A close look into label creation and development
Part one of this series of articles referred to the general importance of labels and the second part picked up on the issue of the imperative, that the label design has to be a parallel creation when the package is being designed. The final deals with the converting process and how labels support the promotion and protection of brands.
The converting processCreating a label is a designer’s job which requires passion and creative indulgence, but converting it to a label that will deliver the envisaged results of communicating with the consumer, is the job of a converter. If the designer has taken care of the converters capabilities and challenges, the result is close to being as desired. However if at the design stage the eventual converting process is not revisited, converting may become a nightmare and may call for more time and involvement to make changes in the design.Let us consider a label that is not one of the regular shapes like a square, a rectangle or a circle. If it is like a star, a flower or an odd shape with sharp corners, it will be a challenge at the die-cutting stage and will greatly slowdown label conversion bringing up the cost of label production. In such a situation label dispensing may also become erratic. I am not suggesting that such shapes should not be considered, but if the product and its marketing warrant’s it and can support a higher conversion cost, it may even become a necessity to create such complex labels. Also when new products are created for a specific customer segment, the challenges in conversion speed sometimes have to take a back seat. Be very strong and bold in branding!Labels are one part of the package that contributes to brand promotion. While the aesthetics and decoration of the label tempts the consumer, to impulsively lift the product off the shop shelf. It is the brand promotion in-built into the label that will bring customers back to make a repeat purchase. A product may have been created with lot of skill and effort and may also be the best buy for the discerning consumer. Its commercial success will depend not only on repeated purchases by the buyer but by his spreading the message by word-of-mouth to others about the product.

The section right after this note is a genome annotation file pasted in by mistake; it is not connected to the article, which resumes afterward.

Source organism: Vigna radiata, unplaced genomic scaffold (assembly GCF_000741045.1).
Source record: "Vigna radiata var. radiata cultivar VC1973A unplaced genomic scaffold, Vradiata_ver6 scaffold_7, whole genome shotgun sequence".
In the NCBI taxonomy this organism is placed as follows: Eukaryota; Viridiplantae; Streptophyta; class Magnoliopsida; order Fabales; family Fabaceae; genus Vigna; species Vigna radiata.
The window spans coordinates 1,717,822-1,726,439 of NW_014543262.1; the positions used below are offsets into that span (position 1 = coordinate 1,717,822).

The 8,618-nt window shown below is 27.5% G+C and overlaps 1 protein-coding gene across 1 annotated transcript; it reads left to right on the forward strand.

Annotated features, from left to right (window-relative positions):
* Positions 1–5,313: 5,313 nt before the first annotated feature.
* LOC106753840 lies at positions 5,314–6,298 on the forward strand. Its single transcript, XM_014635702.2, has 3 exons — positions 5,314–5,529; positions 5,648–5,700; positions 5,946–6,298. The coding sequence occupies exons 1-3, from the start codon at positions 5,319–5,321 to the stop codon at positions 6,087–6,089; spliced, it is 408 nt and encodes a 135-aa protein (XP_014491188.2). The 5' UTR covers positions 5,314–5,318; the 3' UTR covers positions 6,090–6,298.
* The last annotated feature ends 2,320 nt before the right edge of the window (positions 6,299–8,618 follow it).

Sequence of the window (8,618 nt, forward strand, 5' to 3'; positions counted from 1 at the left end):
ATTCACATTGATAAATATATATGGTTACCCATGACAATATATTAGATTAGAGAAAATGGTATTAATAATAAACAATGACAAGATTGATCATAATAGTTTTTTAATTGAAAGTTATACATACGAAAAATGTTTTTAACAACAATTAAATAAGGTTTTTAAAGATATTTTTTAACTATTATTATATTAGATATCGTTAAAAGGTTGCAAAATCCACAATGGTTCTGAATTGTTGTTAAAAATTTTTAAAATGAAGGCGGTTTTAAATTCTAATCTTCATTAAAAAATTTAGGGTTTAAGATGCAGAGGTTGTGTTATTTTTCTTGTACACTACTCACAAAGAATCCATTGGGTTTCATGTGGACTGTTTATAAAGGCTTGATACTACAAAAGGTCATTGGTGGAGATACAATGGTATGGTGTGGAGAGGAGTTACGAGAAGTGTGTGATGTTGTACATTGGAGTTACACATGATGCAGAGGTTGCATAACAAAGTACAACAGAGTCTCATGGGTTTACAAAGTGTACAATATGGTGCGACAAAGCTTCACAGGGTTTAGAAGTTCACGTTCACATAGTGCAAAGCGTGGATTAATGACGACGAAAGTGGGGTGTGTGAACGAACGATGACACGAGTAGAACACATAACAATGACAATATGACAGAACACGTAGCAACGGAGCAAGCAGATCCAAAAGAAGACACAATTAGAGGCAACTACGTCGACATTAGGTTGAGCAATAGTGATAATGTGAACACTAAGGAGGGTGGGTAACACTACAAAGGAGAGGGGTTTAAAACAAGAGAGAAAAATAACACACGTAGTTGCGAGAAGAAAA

This article is a part of the three part series that was exclusively written by Harveer Sahni, Managing Director Weldon Celloplast Limited, New Delhi India for Narrow WebTech Germany. The article should not be used or published without the permission of Narrow WebTech Germany.